Copyright and Intellectual Property Protection
The current era can be described as the age of information. Today’s society is driven by data and knowledge that determine the pace and direction of global development. Furthermore, information equally becomes the subject of trade, both domestically and internationally. It attracts attention and contributes to the development of leisure and professional activities within society. As a result, information products obtain an unprecedented value because of their undeniable impact. The replicability of data is another critical component of its value because its use and transmission are not limited to one owner. As such, intellectual property (IP) is subject to theft and misuse that are more difficult to identify and trace due to the replicability potential of the product. Those in possession of the IP rely on the principles of copyright to prevent fraudulent actions. However, observations suggest that copyright infringements remain frequent in the current environment. At the same, the seriousness of these actions is often underestimated, as the rightful owner does not lose possession of the property. This essay argues that copyright infringement and misuse of others’ intellectual property are dangerous actions that undermine the values of society.
The law procedures surrounding intellectual property and copyright infringements are associated with serious issues that impede justice. First of all, the very identification of such infringements is a complicated matter. The amount of information and content produced in today’s world is unprecedentedly large. Millions of people are engaged in creative and professional activities that lead to the creation of intellectual works. Tracing all these activities is time-consuming and often impossible, which is why many instances of copyright infringement remain unnoticed. This problem is acknowledged by Zhang et al. (2018), who refer to crowdsourcing as one of the potential solutions. For example, with the help of crowdsourced viewers, the infringements of copyrights during numerous livestreams can be detected. In this case, justice is ensured by the awareness of the people.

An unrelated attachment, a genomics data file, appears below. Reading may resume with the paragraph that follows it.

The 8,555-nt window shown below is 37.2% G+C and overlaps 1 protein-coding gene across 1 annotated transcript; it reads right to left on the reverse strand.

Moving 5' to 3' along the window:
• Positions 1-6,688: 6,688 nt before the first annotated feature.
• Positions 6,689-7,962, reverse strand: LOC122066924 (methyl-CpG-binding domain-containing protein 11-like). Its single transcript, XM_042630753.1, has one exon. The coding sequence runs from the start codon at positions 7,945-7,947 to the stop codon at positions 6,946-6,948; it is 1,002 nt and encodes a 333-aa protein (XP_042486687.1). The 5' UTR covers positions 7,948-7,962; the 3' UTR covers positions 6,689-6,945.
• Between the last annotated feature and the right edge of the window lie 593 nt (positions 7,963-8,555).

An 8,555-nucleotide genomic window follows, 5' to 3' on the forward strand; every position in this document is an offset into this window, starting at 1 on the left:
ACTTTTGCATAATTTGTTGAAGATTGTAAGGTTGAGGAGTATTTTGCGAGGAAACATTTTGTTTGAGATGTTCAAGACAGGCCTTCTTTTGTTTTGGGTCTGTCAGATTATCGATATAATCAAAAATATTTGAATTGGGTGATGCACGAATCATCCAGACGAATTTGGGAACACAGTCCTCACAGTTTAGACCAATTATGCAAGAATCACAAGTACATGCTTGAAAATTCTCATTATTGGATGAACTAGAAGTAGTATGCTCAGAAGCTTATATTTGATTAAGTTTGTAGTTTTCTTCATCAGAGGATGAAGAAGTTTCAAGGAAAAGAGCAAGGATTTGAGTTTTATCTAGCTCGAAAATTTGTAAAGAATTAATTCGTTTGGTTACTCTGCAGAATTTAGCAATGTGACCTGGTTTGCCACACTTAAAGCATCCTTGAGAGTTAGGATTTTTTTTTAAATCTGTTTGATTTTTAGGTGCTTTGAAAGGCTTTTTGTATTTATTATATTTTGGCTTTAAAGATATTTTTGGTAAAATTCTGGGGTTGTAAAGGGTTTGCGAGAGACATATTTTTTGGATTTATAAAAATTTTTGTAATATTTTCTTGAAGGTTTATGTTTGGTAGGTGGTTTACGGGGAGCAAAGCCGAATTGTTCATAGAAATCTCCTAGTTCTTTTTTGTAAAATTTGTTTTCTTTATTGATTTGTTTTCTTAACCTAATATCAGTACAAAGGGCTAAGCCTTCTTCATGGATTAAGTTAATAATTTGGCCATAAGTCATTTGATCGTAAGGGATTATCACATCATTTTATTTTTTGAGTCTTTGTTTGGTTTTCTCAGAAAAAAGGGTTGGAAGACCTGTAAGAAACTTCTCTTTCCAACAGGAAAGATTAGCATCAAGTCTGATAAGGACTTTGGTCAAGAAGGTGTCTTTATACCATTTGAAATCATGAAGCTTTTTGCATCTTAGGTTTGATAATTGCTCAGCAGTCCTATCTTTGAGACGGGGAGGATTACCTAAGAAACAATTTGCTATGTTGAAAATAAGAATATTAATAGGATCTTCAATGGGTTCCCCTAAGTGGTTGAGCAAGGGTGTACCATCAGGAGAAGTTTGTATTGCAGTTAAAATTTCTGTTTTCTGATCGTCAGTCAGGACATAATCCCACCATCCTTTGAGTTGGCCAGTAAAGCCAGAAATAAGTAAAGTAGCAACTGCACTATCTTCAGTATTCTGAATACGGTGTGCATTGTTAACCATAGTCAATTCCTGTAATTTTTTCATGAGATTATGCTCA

On the other hand, the identification of copyright infringements is merely the first step toward justice. The next stage comprises the necessity to prove the fact of intellectual property theft. This procedure often becomes complicated because the property itself is copied rather than stolen. Therefore, the theft is not as evident as in the case of physical property. Under these circumstances, plaintiffs are faced with the ultimate objective of proving the guilt of the other party. Loren and Reese (2020) refer to this issue as the burden of proof that plaintiffs bear in copyright infringement litigation. They have to provide sufficient evidence that another person’s creative work was, indeed, a product of the intellectual property theft. However, the prejudices of the public impede this process, thus indirectly contributing to the growth of copyright infringements in the world. As such, it appears vital to revise the copyright legislation framework on a global level in order to promote fair play and transparency in creative industries.
Overall, the legislation in terms of copyright protection lacks shape in the current environment. The very parameters of copyright infringement remain vague and require further elaborations. In addition, the detection of such violations is a demanding task that cannot be performed without external help. Once the infringements are detected, the next stage is to overcome doubts and mistrust in order to prove them in litigation. Today, the owners of intellectual property face numerous barriers that prevent society from fully adhering to the principles of copyright.
Loren, L. P., & Reese, R. A. (2020). Proving infringement: Burdens of proof in copyright infringement litigation. Lewis and Clark Law Review, 621.
Zhang, Y. Z., Li, Q., Tong, H., Badila. J., Zhang, Y., & Wang, D. (2018). Crowdsourcing-based copyright infringement detection in live video streams. IEEE.